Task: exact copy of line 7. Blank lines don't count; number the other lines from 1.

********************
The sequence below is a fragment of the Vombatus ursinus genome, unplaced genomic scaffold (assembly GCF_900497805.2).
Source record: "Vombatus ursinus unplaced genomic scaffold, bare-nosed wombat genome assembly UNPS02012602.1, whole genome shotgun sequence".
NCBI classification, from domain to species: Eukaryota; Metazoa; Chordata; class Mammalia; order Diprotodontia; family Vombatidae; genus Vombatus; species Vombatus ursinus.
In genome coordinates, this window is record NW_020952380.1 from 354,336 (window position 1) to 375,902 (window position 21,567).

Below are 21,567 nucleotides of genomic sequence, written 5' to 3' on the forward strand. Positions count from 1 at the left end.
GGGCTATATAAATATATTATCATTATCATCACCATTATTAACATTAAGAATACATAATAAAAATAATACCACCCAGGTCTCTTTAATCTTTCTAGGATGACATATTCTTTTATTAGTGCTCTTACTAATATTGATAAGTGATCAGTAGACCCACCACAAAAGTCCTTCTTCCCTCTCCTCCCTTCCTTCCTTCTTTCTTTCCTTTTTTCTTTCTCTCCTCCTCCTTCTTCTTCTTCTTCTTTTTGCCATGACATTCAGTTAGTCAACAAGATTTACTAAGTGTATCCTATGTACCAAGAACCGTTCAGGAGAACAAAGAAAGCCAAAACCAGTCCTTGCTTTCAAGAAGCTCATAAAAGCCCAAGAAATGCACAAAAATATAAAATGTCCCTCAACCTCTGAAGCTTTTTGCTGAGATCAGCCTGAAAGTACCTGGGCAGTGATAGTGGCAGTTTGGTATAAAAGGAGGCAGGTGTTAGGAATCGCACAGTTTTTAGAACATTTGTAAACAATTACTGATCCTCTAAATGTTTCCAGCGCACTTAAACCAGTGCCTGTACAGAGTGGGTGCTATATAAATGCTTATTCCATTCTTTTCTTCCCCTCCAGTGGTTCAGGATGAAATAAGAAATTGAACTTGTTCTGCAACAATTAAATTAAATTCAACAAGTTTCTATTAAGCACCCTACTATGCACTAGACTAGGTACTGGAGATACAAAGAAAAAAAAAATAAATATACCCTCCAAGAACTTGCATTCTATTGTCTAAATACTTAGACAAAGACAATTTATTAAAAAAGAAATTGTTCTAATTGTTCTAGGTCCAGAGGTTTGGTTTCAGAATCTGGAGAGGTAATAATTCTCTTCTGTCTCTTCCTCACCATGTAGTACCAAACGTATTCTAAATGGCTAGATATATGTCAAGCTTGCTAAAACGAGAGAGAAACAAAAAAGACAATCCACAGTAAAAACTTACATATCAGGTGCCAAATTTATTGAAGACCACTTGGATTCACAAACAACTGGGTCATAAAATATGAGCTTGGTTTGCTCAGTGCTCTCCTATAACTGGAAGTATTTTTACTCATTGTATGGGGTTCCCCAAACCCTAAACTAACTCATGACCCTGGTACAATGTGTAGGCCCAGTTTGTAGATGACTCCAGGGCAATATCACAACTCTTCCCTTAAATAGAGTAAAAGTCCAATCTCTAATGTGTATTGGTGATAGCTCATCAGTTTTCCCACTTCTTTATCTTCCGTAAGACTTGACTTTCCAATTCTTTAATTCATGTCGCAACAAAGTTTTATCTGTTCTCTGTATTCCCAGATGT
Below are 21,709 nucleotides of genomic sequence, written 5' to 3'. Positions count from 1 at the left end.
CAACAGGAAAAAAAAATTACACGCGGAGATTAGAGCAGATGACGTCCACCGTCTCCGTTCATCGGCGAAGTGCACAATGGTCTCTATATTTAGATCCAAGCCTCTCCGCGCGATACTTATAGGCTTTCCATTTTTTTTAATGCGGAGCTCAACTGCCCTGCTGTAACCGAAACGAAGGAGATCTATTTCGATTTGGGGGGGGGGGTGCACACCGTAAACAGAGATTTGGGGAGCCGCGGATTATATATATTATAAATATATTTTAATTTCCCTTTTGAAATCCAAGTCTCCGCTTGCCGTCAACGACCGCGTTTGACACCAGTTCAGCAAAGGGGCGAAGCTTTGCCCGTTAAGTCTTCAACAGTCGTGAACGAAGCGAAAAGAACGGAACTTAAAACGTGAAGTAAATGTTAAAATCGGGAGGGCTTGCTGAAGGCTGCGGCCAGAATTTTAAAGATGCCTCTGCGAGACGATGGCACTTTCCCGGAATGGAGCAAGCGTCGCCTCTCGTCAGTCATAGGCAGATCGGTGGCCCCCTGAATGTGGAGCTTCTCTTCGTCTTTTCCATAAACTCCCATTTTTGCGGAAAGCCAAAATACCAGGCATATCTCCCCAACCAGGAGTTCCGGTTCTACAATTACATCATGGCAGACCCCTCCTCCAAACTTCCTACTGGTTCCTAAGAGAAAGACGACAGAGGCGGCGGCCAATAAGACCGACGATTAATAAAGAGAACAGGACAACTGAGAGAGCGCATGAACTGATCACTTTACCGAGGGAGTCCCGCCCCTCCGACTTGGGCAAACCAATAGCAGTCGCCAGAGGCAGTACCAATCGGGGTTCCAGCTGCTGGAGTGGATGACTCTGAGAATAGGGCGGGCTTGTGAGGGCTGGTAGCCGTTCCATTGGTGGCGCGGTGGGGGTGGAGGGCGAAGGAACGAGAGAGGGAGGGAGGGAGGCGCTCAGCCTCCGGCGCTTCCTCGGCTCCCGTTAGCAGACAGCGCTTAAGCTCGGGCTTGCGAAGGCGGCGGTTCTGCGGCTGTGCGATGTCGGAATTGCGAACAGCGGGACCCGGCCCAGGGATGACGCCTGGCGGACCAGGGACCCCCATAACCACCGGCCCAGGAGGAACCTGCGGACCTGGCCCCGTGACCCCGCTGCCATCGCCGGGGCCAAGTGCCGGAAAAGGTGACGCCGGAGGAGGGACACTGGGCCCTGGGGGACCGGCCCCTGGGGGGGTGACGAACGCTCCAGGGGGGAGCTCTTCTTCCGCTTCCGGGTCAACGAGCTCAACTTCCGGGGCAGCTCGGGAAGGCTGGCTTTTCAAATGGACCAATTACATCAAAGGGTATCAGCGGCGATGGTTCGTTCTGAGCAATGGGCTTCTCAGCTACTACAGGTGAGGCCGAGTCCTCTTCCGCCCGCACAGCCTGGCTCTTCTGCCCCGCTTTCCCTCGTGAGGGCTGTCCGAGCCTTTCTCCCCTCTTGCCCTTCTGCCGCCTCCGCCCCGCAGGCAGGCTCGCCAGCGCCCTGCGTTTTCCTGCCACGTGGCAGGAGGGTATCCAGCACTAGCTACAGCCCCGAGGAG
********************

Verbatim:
Below are 21,709 nucleotides of genomic sequence, written 5' to 3'. Positions count from 1 at the left end.